Stop Bullies In Their Tracks – Creating a ‘No Bully Zone’ Workplace

This is part 2 of the bullying in the workplace post.

As Edmund Bourke once said, “all it needs for evil to prosper is for good people to do nothing”.  This is really pertinent if you are the victim of bullying, witness bullying in the workplace or are an employer.

How do you respond to workplace bullying? My belief is that for organisations, the best cure is prevention.

Bob Sutton, who runs a fantastic blog “work matters” ( has a controversial take on preventing bullying in the workplace – he calls it the ‘no asshole rule’. Although Bob’s language is controversial, he puts across serious and well researched information in an entertaining way.

Bob’s ‘rule’ deals with behaviour that I would consider bullying. You can see an interview where he talks in detail about his controversial theory: (

How to stop a workplace bully

If your organisation doesn’t have this as a priority, make no mistake that bullying is costing you money. One organisation we dealt with calculated the cost of one bully at $160,000 for just one year!  Also, workplaces who allow bullying are at risk of legal action.

So where do you start?

  1. Don’t hire people who exhibit antisocial behaviour in the first place
  2. Treat the behaviour as a performance issue that is dealt with seriously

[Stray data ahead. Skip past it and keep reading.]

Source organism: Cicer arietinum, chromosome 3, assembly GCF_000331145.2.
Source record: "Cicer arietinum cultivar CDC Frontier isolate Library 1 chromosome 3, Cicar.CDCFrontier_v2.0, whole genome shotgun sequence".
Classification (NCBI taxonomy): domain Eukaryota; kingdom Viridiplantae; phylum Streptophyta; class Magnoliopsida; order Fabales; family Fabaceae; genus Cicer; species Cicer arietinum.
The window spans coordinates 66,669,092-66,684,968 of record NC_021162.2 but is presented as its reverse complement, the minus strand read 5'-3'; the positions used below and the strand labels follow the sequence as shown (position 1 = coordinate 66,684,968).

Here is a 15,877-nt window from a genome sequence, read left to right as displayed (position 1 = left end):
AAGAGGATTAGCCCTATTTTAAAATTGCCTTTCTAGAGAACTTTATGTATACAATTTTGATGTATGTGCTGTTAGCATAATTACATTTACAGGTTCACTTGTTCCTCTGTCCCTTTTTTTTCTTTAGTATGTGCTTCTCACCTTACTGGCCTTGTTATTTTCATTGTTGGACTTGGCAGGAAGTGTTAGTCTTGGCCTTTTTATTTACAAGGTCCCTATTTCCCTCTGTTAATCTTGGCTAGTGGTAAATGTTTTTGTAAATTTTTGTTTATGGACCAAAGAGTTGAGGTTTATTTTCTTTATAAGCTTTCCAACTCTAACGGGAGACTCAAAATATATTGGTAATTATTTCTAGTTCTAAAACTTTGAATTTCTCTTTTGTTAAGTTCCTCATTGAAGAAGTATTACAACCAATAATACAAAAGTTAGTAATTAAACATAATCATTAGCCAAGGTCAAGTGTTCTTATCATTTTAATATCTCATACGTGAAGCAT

3. Have a set of guidelines and etiquette that governs the culture of the business
  4. Teach staff how to constructively deal with confrontation and bad workplace behaviour
  5. Staff in senior positions are more likely to bully so hold them to the highest standards, don’t let them get away with behaviour because they are a ‘boss’.

Involve your staff in setting guidelines for behaviour, because in my experience this seems to make people feel more comfortable in both following the rules and confronting ‘offenders’ who make momentary slips.

Guidelines don’t need to be legalistic, but they do need to reinforce that a supportive and safe working environment is non-negotiable and there are no excuses for bad behaviour.

Set out consequences on what will happen to those ignoring the rules and maybe even run a brief training session with your staff to really help them understand what behaviour is a ‘no go zone’.

Next time, I’ll talk about the steps you can take if you are the one being bullied.

Kate Klease was an executive at Vantage Human Capital, a specialist recruitment and human resources consulting firm that helps ensure clients have appropriate strategies in place to successfully retain, motivate and manage their people.

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